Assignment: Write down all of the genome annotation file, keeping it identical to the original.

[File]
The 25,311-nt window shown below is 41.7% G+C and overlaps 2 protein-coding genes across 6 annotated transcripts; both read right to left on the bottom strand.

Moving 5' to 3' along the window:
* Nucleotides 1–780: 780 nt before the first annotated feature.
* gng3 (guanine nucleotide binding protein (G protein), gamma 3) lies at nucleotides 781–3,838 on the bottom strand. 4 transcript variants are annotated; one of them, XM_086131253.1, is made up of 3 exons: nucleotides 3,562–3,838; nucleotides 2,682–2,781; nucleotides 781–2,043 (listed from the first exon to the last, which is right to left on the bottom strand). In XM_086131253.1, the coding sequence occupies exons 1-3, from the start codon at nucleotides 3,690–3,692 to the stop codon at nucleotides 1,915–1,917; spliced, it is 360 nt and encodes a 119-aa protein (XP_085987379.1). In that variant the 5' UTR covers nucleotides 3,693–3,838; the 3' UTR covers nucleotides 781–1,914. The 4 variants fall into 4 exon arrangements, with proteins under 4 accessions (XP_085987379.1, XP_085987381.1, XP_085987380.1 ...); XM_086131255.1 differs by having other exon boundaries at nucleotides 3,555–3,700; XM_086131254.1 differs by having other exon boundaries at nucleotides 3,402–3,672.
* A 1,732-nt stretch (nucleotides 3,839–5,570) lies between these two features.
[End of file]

The 25,311-nt window shown below is 41.7% G+C and overlaps 2 protein-coding genes across 6 annotated transcripts; both read right to left on the bottom strand.

Moving 5' to 3' along the window:
* Nucleotides 1–780: 780 nt before the first annotated feature.
* gng3 (guanine nucleotide binding protein (G protein), gamma 3) lies at nucleotides 781–3,838 on the bottom strand. 4 transcript variants are annotated; one of them, XM_086131253.1, is made up of 3 exons: nucleotides 3,562–3,838; nucleotides 2,682–2,781; nucleotides 781–2,043 (listed from the first exon to the last, which is right to left on the bottom strand). In XM_086131253.1, the coding sequence occupies exons 1-3, from the start codon at nucleotides 3,690–3,692 to the stop codon at nucleotides 1,915–1,917; spliced, it is 360 nt and encodes a 119-aa protein (XP_085987379.1). In that variant the 5' UTR covers nucleotides 3,693–3,838; the 3' UTR covers nucleotides 781–1,914. The 4 variants fall into 4 exon arrangements, with proteins under 4 accessions (XP_085987379.1, XP_085987381.1, XP_085987380.1 ...); XM_086131255.1 differs by having other exon boundaries at nucleotides 3,555–3,700; XM_086131254.1 differs by having other exon boundaries at nucleotides 3,402–3,672.
* A 1,732-nt stretch (nucleotides 3,839–5,570) lies between these two features.